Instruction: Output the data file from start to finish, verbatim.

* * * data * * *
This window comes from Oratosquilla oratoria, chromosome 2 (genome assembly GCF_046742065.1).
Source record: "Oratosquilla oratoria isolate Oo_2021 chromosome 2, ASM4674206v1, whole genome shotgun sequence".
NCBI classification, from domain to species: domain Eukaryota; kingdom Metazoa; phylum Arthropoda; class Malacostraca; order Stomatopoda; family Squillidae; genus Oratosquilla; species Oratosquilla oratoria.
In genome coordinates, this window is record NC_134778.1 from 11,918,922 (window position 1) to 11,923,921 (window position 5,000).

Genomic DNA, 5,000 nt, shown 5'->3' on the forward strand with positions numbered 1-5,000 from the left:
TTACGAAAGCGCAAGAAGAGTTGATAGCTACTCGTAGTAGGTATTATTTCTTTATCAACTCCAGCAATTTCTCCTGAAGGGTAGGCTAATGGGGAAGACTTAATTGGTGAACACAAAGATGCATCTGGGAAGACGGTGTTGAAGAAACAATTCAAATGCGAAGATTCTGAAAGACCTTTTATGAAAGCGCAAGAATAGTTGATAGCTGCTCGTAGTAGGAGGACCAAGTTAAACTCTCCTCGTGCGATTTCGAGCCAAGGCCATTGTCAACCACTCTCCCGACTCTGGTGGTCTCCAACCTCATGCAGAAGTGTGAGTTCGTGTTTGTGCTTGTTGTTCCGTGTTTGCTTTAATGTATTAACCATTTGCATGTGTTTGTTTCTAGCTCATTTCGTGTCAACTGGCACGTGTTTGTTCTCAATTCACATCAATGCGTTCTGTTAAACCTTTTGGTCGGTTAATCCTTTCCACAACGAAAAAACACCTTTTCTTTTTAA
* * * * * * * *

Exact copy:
This window comes from Oratosquilla oratoria, chromosome 2 (genome assembly GCF_046742065.1).
Source record: "Oratosquilla oratoria isolate Oo_2021 chromosome 2, ASM4674206v1, whole genome shotgun sequence".
NCBI classification, from domain to species: domain Eukaryota; kingdom Metazoa; phylum Arthropoda; class Malacostraca; order Stomatopoda; family Squillidae; genus Oratosquilla; species Oratosquilla oratoria.
In genome coordinates, this window is record NC_134778.1 from 11,918,922 (window position 1) to 11,923,921 (window position 5,000).

Genomic DNA, 5,000 nt, shown 5'->3' on the forward strand with positions numbered 1-5,000 from the left:
TTACGAAAGCGCAAGAAGAGTTGATAGCTACTCGTAGTAGGTATTATTTCTTTATCAACTCCAGCAATTTCTCCTGAAGGGTAGGCTAATGGGGAAGACTTAATTGGTGAACACAAAGATGCATCTGGGAAGACGGTGTTGAAGAAACAATTCAAATGCGAAGATTCTGAAAGACCTTTTATGAAAGCGCAAGAATAGTTGATAGCTGCTCGTAGTAGGAGGACCAAGTTAAACTCTCCTCGTGCGATTTCGAGCCAAGGCCATTGTCAACCACTCTCCCGACTCTGGTGGTCTCCAACCTCATGCAGAAGTGTGAGTTCGTGTTTGTGCTTGTTGTTCCGTGTTTGCTTTAATGTATTAACCATTTGCATGTGTTTGTTTCTAGCTCATTTCGTGTCAACTGGCACGTGTTTGTTCTCAATTCACATCAATGCGTTCTGTTAAACCTTTTGGTCGGTTAATCCTTTCCACAACGAAAAAACACCTTTTCTTTTTAA